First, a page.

SINGAPORE: Prime Minister Lee Hsien Loong has warned that the outrage in China, especially among the young, over the displays of contempt for China and things Chinese will have consequences well beyond the Beijing Olympic Games.
Mr Lee noted that the Chinese anger can be read on the flooded Internet bulletin boards, all carrying strong anti-foreign sentiments.
He was speaking at a conference on “The Politics of Knowledge”, organised by the London School of Economics and Political Science and Singapore’s Institute of Southeast Asian Studies on Friday, against the backdrop of the massive anti-China protests that have dogged the Beijing Olympic torch’s run in London, Paris and San Francisco.
Mr Lee said with the advent of satellite TV and the Internet, the world is now everyone’s stage, and the Olympic torch relay – which was China’s “coming out party” – has also become the golden opportunity for opponents to make their point.
“So, as the torch travels the world, it has faced challenges at virtually every stop so far. Vivid TV images of demon῭strators waving banners, scuffling with police, and making concerted assaults to snuff out the flame are beamed live around the world, achieving an asymmetrical prominence, and so influencing public opinion against China and the Games,” he said.
Prime Minister Lee believes that no protesting group truly expects their public display of outrage at China’s treatment of Tibetans or ethnic Han dissidents will change China’s policy.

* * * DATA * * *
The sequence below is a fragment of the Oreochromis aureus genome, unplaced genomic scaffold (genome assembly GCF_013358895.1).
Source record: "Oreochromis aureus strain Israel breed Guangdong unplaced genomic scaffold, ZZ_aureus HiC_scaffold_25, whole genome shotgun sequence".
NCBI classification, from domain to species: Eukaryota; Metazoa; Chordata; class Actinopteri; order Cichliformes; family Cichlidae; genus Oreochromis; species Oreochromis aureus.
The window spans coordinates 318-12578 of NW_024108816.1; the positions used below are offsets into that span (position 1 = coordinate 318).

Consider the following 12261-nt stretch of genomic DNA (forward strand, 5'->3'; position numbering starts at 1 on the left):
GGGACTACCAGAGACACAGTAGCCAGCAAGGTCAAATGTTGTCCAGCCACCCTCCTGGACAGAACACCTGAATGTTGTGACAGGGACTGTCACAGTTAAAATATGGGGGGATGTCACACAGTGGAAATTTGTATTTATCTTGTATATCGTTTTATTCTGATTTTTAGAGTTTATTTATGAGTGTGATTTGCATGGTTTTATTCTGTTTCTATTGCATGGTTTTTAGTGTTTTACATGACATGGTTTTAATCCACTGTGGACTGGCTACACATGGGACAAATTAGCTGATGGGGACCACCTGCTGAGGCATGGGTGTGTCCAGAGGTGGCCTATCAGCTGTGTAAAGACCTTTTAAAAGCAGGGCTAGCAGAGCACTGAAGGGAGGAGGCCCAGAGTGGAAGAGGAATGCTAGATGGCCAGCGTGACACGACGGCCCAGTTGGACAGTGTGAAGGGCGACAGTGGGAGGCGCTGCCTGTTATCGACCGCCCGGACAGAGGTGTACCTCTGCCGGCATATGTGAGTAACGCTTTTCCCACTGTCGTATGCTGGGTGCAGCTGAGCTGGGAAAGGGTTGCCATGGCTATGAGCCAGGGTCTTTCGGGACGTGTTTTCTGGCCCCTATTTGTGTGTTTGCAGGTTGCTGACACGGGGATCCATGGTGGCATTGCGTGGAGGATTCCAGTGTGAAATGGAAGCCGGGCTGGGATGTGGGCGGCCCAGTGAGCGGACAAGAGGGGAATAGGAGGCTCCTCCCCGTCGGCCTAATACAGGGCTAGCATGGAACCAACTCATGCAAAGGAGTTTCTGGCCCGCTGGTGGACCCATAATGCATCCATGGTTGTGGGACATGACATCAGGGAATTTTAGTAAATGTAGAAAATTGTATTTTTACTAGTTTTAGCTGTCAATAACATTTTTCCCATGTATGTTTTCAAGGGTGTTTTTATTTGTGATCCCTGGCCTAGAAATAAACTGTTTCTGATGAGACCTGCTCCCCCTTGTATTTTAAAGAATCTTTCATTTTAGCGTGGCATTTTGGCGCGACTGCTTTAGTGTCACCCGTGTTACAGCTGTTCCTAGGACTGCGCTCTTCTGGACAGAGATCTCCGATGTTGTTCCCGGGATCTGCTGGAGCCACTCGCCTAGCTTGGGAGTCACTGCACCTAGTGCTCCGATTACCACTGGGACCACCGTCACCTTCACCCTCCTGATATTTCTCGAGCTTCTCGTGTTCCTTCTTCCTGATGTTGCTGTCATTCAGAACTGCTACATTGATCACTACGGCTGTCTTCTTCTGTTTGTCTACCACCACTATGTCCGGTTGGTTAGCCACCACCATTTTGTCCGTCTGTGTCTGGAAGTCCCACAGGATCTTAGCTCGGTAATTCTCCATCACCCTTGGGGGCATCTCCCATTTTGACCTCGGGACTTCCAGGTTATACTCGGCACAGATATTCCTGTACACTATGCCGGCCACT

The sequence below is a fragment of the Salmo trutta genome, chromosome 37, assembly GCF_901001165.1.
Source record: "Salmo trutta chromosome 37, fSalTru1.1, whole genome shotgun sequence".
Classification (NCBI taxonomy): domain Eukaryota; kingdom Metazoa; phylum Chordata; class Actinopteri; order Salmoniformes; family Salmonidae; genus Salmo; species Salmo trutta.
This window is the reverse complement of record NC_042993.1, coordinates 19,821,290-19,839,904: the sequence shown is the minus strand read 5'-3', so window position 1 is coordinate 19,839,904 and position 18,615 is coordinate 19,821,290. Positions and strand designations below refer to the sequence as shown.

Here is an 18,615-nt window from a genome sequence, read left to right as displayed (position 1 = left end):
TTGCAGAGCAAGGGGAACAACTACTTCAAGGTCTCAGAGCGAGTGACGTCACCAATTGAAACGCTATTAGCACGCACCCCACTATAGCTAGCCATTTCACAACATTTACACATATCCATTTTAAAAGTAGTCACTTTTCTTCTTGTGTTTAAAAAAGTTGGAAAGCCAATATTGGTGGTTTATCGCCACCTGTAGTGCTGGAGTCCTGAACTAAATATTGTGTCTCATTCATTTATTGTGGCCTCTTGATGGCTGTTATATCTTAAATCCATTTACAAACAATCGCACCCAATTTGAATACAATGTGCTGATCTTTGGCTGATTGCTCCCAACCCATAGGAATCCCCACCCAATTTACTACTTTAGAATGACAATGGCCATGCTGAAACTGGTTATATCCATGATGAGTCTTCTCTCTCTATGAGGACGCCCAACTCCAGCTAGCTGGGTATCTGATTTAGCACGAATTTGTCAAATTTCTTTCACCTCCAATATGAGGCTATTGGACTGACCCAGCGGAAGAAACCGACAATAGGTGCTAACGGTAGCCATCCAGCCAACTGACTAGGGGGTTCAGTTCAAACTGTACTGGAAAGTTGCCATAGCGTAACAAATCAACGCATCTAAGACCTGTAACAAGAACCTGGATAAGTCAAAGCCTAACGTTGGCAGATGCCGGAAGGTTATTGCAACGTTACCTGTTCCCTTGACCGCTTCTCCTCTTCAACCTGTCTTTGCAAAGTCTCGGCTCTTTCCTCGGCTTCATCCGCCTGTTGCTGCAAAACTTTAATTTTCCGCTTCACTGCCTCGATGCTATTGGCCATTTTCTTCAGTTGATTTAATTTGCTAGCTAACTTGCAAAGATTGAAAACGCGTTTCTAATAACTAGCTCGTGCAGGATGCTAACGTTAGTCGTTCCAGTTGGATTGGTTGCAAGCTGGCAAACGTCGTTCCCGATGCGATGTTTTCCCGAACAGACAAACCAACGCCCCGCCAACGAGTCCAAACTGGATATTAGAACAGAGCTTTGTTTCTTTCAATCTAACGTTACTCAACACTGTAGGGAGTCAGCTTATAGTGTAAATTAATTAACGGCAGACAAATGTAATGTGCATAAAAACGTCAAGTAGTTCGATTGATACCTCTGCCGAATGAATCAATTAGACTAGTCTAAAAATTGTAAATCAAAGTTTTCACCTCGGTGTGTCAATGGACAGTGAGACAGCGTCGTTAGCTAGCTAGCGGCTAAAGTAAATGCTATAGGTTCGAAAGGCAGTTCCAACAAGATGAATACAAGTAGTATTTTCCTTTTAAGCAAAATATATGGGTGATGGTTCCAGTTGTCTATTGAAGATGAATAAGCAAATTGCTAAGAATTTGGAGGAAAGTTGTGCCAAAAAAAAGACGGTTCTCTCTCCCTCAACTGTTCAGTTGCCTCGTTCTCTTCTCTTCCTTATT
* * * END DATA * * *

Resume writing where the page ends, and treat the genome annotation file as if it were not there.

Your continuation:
He feels this issue affects core security concerns, and the protesters know that no government can give ground on any core issue under such public duress, whatever the merit of the argument.
And whatever the intentions of the demonstrators, the people of China believe the protesters want to inflict maximum humiliation on China and the Chinese people more than the Chinese government.
“The outrage in China, especially among the young, can be read on the flooded Internet bulletin boards, all carrying virulent anti-foreign sentiments. Pity they are in unintelligible Chinese ideographs. Were they in the English language, young Americans and Europeans would realise that these displays of contempt for China and things Chinese will have consequences in their lifetime, well beyond the Olympic Games,” said PM Lee.
“In this new environment of raw, unprocessed information with instant worldwide impact, it will not be easy to keep the public debate on a high plane, especially on controversial issues where emotions rather than reason prevail. This will change the texture of societies everywhere. Societies will have to adapt and evolve defensive mechanisms and habits to thrive in these new circumstances,” he added.
Mr Lee went on to say that instant information through satellite TV and the Internet may have great economic benefit, but has also caused people to respond to unfiltered, raw information or misinformation without the benefit of informed interpretation.
“The online film ‘Fitna’ which has offended Muslims worldwide is just the latest example of wrong-headedness, asserting the right to freedom of expression in democratic Holland while overlooking the costs, namely the stoking of hatred between devout Muslims and Christians,” he said.
Mr Lee stressed that societies will need to adapt and build defence mechanisms to cope with these new circumstances. – CNA/ir/ac
Channel News Asia